The famous American author, F. Scott Fitzgerald said it best: “Let me tell you about the very rich. They are different from you and me.” From the cars they drive and food they eat, they only want the best. No one knows this better than wine makers, whom for centuries have produced a wide selection of very costly wines to appeal to the most discerning connoisseur. Wine making is an art, and some wine manufacturers turn the fruit of the vine into heavenly blends that some say are well worth the extravagant cost.
Although many fine wines can pass the “sniff test” and have just the right balance, some stand out as the crème of the crop and have a price tag to match.
Henri Jayer, Richebourg, 1987 – $16,000
Christie’s Auction House estimates this wine’s value at $3,000-$4,000 per bottle, yet Decanter.com estimates the Henry Jayer Grand Cru wine’s value at around $16,000 across their vintages. Made from grapes grown at high altitude, this brand of wine is known for it’s perfect balance, although the average wine enthusiast may have trouble balancing their checkbook after purchasing a bottle.
Domaine de la Romanee-Conti Montrachet Grand Cru, Cote de Beaune, France 1978 – $24,000
You won’t find this brand next to the Gallo on the shelves of Walmart, as a collection of white wines from this exclusive wine maker went for $24,000 a bottle in 2001, according to The Huffington Post. What makes this wine so special is that unlike some aged wines, these bottles tasted as good as they looked. Many bidders gathered at Sotheby’s New York for a chance to add these beauties to their prestigious wine cellar.
Inglenook Cabernet Sauvignon Napa Valley 1941, $24,675
It’s not surprising to see a California wine on the list when you consider the company is owned by Hollywood director Francis Ford Coppola. This wine from the director’s private collection garnered $11,400 at Christies in 2011, however it has garnered a price of up to almost a quarter million on the auction block, depending on the bids. The acclaimed film writer loves that vintage so much, he says he keeps an empty bottle on display in his home. Mr. Coppola also makes more affordable blends of wine, featuring his name, available at your local liquor store.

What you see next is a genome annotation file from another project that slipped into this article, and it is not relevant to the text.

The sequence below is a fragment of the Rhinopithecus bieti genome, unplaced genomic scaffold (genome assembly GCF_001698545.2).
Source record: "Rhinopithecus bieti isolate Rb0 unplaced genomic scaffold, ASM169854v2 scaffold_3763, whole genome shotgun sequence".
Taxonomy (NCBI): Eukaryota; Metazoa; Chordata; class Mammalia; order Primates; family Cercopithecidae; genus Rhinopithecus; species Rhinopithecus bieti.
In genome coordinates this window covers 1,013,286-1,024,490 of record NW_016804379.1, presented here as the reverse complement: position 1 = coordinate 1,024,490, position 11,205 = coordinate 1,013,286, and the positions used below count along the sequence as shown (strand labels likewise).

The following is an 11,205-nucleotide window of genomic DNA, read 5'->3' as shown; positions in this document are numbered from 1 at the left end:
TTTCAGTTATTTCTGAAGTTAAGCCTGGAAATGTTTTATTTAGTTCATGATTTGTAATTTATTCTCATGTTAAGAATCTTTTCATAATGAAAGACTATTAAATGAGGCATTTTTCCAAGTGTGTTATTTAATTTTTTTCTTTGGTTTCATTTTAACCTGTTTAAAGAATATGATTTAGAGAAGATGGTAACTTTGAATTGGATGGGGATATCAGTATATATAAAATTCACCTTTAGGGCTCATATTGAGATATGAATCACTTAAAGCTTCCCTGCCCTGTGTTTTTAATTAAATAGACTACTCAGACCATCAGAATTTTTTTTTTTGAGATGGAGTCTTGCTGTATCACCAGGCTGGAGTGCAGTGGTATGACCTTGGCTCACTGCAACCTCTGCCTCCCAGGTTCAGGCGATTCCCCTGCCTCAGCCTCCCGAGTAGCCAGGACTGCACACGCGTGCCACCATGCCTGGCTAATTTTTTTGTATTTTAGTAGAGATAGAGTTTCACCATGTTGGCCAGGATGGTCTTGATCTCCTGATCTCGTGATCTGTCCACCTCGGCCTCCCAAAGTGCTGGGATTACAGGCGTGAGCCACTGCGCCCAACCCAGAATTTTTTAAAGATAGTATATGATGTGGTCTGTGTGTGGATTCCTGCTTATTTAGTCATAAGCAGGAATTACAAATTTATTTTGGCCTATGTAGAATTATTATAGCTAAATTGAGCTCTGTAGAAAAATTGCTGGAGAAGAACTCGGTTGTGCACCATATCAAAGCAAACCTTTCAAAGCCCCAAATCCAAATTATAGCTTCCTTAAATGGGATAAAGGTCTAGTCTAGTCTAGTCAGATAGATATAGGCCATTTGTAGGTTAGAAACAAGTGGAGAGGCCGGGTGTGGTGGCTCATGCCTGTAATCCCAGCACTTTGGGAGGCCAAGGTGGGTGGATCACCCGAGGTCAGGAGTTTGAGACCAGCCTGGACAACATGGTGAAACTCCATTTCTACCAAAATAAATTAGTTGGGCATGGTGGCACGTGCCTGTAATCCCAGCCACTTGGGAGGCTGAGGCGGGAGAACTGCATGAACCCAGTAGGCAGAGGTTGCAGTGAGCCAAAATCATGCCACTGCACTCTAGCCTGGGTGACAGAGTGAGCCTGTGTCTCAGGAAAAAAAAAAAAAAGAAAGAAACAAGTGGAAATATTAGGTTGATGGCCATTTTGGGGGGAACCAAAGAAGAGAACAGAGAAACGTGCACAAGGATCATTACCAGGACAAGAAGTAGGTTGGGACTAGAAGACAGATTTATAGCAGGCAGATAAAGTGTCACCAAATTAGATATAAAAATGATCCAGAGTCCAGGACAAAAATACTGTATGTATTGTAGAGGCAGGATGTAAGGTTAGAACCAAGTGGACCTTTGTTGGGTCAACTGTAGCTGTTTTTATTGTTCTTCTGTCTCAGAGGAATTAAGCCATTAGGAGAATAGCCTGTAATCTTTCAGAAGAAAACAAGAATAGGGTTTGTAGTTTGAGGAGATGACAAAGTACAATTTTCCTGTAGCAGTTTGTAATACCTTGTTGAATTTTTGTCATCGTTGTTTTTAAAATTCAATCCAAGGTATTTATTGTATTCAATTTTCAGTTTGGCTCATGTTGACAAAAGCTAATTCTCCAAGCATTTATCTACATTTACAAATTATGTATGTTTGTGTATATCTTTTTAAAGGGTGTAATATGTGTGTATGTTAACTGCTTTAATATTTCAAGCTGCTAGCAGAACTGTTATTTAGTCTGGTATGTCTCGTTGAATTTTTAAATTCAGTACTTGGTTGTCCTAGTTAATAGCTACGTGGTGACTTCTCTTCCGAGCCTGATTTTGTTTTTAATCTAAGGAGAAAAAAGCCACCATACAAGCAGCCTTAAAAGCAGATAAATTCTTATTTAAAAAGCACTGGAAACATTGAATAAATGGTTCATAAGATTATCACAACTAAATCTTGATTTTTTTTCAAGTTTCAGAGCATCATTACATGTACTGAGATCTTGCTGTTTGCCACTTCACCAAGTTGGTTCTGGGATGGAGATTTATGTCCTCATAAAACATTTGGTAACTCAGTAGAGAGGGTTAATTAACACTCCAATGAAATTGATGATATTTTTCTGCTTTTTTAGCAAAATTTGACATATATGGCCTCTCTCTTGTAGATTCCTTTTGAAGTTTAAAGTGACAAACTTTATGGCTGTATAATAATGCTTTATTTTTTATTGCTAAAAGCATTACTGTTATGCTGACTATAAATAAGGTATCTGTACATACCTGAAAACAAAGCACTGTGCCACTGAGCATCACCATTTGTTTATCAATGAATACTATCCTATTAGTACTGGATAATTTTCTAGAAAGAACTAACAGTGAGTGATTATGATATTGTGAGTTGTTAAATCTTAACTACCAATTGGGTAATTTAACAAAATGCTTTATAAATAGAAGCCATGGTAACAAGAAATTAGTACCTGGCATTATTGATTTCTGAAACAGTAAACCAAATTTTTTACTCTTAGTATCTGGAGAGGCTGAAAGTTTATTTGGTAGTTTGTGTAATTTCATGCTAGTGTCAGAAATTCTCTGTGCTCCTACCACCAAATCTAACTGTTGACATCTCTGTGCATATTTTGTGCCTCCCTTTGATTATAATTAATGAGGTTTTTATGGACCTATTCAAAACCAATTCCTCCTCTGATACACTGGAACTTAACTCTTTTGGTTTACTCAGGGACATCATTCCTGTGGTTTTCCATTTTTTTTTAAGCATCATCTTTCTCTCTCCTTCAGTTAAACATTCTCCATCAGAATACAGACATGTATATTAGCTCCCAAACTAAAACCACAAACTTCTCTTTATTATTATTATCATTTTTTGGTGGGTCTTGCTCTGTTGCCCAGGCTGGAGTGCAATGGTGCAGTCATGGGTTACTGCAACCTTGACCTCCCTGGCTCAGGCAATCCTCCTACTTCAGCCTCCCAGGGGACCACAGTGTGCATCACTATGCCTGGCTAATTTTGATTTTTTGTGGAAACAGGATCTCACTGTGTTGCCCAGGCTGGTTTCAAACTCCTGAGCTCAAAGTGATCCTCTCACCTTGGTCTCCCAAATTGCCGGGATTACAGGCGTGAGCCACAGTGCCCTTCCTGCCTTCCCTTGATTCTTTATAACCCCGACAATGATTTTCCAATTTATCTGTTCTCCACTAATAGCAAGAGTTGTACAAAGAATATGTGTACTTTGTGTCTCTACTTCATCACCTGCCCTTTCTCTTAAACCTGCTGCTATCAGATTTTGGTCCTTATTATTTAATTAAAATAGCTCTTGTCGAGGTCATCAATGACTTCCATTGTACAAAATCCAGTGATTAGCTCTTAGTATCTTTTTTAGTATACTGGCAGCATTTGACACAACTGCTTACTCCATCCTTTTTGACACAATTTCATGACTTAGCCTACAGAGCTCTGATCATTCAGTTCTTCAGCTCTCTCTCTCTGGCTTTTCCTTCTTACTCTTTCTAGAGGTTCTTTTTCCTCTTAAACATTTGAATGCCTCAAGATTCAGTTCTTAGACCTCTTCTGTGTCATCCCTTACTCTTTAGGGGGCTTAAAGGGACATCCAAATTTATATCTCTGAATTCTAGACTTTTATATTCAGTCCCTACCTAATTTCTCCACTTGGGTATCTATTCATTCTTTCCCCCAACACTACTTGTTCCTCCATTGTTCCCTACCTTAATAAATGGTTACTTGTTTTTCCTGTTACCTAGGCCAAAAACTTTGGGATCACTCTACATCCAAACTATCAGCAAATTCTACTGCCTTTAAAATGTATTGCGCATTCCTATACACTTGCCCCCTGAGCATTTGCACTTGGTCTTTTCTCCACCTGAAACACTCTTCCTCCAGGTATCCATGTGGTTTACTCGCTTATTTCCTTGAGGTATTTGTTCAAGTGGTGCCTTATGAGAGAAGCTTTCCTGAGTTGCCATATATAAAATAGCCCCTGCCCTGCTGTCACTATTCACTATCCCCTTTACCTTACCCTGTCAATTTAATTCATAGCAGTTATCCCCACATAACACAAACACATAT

Massandra Sherry Ukraine 1775, $65,000
When a wine comes from the oldest wine cellar in the Ukraine it has to be good. In 2007 this rare sherry fetched that hefty above mentioned sum at auction in 2001. This wine is so treasured by the people that it was considered a crime against the Ukranian heritage when a bottle was served to Russian President Vladamir Putin and former Italian premier Silvio Berlussconi, according to The Globe and Mailnewspaper. If traveling in the Ukraine, it’s probably best not to order this delectable sherry as an aperitif.
Chateau d’Yquem 1811, France, $117,000
This bottle tops the list of the most expensive white wine, according to Finances Online. As it contains a good amount of sugar as a preservative, this wine is vintage and contains a blend of Semillon (80%) and Sauvignon Blanc (20%). This brand of wine is known for its sweetness, complexity, and rich body.